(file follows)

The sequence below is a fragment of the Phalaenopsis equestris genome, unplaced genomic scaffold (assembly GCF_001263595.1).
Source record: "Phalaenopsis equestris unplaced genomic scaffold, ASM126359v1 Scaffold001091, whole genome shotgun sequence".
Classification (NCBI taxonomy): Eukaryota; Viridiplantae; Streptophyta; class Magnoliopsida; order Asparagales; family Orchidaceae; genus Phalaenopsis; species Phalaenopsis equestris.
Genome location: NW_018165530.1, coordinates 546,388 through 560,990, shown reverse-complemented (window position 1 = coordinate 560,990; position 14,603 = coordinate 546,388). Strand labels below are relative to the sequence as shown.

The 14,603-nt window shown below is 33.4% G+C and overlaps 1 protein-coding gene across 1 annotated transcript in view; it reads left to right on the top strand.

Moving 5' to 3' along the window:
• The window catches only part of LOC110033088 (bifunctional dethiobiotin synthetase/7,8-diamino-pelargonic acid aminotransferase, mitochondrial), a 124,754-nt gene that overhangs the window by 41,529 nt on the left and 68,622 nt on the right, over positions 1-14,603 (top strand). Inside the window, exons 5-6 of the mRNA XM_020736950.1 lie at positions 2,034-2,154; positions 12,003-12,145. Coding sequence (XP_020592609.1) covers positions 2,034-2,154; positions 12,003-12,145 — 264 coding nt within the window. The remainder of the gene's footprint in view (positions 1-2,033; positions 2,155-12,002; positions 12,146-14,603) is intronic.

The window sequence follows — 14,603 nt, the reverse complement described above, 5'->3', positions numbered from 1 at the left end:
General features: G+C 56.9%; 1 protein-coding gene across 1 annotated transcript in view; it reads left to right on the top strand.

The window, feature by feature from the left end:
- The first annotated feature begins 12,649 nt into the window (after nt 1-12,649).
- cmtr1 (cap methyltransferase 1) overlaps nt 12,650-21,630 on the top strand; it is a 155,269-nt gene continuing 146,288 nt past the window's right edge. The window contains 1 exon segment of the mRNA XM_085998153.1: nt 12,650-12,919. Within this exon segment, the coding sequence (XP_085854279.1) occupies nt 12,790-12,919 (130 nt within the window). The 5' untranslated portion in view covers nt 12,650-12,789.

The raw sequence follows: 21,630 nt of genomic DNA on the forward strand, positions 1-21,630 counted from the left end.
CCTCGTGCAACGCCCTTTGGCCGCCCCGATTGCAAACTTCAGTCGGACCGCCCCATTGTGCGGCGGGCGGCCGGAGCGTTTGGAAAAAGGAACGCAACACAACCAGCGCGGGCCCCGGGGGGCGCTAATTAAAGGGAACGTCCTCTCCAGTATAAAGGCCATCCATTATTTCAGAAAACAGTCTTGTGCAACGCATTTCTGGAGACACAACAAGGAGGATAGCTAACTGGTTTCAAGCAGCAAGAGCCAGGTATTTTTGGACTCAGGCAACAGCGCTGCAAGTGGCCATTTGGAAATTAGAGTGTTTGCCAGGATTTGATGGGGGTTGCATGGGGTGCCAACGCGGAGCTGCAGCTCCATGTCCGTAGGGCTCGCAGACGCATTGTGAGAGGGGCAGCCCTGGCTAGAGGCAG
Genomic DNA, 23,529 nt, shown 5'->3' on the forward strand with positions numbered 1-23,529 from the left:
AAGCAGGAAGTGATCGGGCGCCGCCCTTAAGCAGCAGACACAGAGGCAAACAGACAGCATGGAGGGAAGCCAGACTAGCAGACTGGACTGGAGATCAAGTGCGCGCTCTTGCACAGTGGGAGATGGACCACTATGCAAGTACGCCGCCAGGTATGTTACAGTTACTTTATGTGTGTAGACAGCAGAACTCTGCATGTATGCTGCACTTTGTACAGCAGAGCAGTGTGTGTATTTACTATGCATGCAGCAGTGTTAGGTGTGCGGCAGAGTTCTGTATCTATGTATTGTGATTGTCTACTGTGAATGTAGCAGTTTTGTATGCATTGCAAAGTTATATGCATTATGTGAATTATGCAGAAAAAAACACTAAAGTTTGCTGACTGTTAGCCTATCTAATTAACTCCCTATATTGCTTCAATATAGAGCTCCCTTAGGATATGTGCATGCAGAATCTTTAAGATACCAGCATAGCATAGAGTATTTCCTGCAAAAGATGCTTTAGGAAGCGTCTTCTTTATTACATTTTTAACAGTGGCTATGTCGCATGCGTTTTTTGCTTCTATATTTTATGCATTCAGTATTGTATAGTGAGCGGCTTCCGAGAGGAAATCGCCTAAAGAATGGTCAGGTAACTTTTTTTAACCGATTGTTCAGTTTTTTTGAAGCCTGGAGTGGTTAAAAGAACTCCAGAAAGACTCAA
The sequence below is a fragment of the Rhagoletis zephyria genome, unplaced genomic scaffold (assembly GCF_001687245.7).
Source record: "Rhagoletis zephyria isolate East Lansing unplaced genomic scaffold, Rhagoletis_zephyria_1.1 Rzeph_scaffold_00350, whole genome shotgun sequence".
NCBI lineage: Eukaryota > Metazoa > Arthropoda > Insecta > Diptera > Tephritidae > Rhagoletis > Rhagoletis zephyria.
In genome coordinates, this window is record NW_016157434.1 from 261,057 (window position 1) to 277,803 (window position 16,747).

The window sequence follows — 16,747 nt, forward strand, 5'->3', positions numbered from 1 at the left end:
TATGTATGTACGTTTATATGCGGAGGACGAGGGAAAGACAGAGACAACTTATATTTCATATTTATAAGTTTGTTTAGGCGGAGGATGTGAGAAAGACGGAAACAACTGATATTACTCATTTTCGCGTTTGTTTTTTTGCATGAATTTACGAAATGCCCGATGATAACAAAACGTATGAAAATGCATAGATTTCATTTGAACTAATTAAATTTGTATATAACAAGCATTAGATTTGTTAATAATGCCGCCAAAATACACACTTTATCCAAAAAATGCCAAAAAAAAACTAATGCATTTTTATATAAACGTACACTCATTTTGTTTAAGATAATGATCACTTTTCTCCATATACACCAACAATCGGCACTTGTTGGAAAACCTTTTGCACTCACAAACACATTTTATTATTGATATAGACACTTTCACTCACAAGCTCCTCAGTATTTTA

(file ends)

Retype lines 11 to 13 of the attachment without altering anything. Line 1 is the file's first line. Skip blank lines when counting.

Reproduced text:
- The first annotated feature begins 12,649 nt into the window (after nt 1-12,649).
- cmtr1 (cap methyltransferase 1) overlaps nt 12,650-21,630 on the top strand; it is a 155,269-nt gene continuing 146,288 nt past the window's right edge. The window contains 1 exon segment of the mRNA XM_085998153.1: nt 12,650-12,919. Within this exon segment, the coding sequence (XP_085854279.1) occupies nt 12,790-12,919 (130 nt within the window). The 5' untranslated portion in view covers nt 12,650-12,789.

The raw sequence follows: 21,630 nt of genomic DNA on the forward strand, positions 1-21,630 counted from the left end.